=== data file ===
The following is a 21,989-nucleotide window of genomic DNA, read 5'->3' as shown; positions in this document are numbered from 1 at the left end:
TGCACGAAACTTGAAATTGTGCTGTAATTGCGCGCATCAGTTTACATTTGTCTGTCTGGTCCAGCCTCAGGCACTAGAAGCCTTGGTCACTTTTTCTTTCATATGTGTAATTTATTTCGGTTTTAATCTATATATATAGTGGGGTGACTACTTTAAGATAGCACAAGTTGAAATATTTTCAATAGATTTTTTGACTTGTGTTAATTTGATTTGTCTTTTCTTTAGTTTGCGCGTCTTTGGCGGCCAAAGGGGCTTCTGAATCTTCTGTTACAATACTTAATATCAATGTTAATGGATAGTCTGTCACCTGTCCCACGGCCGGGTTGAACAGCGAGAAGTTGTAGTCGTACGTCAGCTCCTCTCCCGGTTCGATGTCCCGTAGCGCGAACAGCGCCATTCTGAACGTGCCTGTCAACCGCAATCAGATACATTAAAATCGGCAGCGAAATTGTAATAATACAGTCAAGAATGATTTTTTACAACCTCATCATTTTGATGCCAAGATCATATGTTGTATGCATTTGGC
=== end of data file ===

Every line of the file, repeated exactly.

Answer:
The following is a 21,989-nucleotide window of genomic DNA, read 5'->3' as shown; positions in this document are numbered from 1 at the left end:
TGCACGAAACTTGAAATTGTGCTGTAATTGCGCGCATCAGTTTACATTTGTCTGTCTGGTCCAGCCTCAGGCACTAGAAGCCTTGGTCACTTTTTCTTTCATATGTGTAATTTATTTCGGTTTTAATCTATATATATAGTGGGGTGACTACTTTAAGATAGCACAAGTTGAAATATTTTCAATAGATTTTTTGACTTGTGTTAATTTGATTTGTCTTTTCTTTAGTTTGCGCGTCTTTGGCGGCCAAAGGGGCTTCTGAATCTTCTGTTACAATACTTAATATCAATGTTAATGGATAGTCTGTCACCTGTCCCACGGCCGGGTTGAACAGCGAGAAGTTGTAGTCGTACGTCAGCTCCTCTCCCGGTTCGATGTCCCGTAGCGCGAACAGCGCCATTCTGAACGTGCCTGTCAACCGCAATCAGATACATTAAAATCGGCAGCGAAATTGTAATAATACAGTCAAGAATGATTTTTTACAACCTCATCATTTTGATGCCAAGATCATATGTTGTATGCATTTGGC